Kuo-toa in general aren’t super-disciplined, and the kuo-toa whip is no exception: it will Dash away when seriously injured (reduced to 26 hp or fewer). It doesn’t stick around to help its allies disengage.

The kuo-toa archpriest stands outside the net-and-stab and net-grapple-and-drown tactics of regular kuo-toa and kuo-toa whips. With very high Strength and Constitution and decently high Dexterity as well—not to mention a magical scepter that does lightning damage—it’s well-equipped for melee combat, but its repertoire of spells is impressive, too. Let’s see what it’s got:

  • Mass cure wounds can be a tide-turner, good when half a dozen of its allies are moderately wounded or worse (kuo-toa reduced to 12 hp or fewer; kuo-toa whips reduced to 45 hp or fewer).
  • Scrying lets a spellcaster aim a targeted spell at a point out of line of sight, but generally, taking action economy into consideration, this isn’t worth spending a turn on.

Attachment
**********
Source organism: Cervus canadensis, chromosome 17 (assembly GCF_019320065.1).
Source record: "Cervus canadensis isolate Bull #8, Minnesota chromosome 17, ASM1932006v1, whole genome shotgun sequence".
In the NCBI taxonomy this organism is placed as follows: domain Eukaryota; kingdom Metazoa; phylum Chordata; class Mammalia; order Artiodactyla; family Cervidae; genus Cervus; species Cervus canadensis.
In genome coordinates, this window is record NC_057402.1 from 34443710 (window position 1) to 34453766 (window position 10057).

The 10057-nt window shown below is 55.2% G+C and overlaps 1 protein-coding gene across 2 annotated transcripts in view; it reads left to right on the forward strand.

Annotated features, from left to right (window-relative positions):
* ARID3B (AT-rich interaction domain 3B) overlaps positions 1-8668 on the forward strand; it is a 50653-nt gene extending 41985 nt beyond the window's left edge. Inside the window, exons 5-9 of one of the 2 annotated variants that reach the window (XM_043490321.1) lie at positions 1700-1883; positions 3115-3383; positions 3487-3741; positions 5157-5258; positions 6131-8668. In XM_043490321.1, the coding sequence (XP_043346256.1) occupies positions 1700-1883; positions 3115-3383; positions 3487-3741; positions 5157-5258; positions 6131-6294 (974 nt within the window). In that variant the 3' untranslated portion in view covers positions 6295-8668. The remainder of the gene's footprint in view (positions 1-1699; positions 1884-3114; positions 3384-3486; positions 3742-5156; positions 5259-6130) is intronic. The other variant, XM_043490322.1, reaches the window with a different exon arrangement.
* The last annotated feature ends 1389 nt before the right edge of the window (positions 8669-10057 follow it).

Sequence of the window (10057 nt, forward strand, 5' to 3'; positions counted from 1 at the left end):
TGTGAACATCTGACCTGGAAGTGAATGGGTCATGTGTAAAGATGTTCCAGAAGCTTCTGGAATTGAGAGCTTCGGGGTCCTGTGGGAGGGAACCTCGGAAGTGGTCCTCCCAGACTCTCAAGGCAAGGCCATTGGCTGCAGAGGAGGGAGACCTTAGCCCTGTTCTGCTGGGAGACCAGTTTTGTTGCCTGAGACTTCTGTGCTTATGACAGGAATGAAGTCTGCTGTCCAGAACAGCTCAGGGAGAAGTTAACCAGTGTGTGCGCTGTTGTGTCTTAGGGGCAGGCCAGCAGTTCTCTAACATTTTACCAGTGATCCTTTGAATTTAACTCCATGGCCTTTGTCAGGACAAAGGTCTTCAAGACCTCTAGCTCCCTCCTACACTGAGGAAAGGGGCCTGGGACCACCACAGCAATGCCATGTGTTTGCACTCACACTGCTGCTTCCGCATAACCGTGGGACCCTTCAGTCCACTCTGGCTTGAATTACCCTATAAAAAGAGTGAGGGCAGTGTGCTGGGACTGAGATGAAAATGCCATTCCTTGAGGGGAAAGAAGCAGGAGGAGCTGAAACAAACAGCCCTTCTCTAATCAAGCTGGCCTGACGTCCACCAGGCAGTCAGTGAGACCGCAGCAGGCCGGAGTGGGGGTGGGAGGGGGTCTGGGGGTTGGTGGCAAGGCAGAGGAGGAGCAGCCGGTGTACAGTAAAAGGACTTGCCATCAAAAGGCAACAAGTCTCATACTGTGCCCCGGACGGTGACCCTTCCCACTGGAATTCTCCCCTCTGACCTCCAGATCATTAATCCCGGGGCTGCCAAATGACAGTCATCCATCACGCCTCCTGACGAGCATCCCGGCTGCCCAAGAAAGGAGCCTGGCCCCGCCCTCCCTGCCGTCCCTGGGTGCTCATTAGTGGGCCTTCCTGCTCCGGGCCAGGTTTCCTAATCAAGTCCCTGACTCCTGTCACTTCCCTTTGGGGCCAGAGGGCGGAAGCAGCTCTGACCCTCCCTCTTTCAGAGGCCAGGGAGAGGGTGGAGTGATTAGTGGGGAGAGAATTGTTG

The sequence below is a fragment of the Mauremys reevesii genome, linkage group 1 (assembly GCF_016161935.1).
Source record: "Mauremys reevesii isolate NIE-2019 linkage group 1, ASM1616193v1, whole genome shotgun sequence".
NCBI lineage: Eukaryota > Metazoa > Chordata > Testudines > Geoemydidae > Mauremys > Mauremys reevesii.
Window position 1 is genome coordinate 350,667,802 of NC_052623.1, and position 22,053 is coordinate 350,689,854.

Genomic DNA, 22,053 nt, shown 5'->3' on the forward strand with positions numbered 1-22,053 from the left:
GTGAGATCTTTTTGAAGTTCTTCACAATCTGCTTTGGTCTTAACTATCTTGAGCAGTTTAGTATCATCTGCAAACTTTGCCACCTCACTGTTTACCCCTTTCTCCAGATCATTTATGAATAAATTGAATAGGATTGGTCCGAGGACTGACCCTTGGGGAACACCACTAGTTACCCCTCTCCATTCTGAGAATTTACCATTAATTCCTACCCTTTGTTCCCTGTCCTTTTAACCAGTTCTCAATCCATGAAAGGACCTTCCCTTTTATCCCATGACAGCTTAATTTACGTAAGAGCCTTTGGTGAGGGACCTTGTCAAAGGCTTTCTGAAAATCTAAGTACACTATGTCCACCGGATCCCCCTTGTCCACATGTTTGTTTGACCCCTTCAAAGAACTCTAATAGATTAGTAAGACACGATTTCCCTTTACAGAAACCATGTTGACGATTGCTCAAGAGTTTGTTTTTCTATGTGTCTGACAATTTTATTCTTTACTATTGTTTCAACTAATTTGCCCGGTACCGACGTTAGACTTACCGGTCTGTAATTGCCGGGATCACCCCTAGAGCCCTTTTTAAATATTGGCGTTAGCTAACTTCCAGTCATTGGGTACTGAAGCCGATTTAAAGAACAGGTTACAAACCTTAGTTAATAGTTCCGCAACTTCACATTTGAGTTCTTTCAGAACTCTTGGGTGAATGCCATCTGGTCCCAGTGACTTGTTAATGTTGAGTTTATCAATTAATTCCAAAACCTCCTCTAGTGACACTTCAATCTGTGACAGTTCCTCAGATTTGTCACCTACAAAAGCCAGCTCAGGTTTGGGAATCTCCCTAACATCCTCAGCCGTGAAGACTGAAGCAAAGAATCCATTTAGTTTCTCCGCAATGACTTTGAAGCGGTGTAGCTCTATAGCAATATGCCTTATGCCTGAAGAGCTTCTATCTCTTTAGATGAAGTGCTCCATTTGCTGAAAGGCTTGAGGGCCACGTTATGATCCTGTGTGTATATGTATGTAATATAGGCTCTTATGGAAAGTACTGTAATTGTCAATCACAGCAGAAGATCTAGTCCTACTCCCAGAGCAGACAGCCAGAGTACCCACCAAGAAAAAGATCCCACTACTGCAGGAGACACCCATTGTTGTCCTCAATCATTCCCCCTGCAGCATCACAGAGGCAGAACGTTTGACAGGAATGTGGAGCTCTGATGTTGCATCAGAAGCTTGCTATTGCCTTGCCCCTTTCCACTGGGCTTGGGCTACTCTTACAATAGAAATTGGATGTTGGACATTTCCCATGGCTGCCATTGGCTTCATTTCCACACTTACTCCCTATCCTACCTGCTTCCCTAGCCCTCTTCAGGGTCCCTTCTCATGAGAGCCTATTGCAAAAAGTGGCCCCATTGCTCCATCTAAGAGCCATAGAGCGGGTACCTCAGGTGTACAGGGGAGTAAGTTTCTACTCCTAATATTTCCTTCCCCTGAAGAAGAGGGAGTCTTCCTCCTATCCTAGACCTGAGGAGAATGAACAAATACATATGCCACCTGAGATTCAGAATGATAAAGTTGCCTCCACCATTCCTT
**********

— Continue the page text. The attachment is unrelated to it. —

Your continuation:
• Control water is super if the kuo-toa are trying to drown their enemies. They can breathe underwater; the PCs, in all likelihood, can’t. Therefore, it’s a near-guarantee that a kuo-toa archpriest will cast this during any encounter. The Flood option can fill a space that has any standing water in it at all to a depth of up to 20 feet—making this an automatic win if the ceiling is no higher than that. If players have already been pulled into a body of water, the Whirlpool option can keep them there and bludgeon them in the process. (The two effects can’t be used in conjunction with each other.)
  • Divination is a spell for social interaction, not combat.
  • Spirit guardians is great—usually—but in this case, it’s got to take a backseat to control water, since both require concentration. A kuo-toa archpriest will cast this spell only when there’s no water around to control, and really, why would a kuo-toa archpriest be anyplace where there wasn’t water at hand? Seems to me that kuo-toa habitations should exist on a continuum from Venice to Atlantis.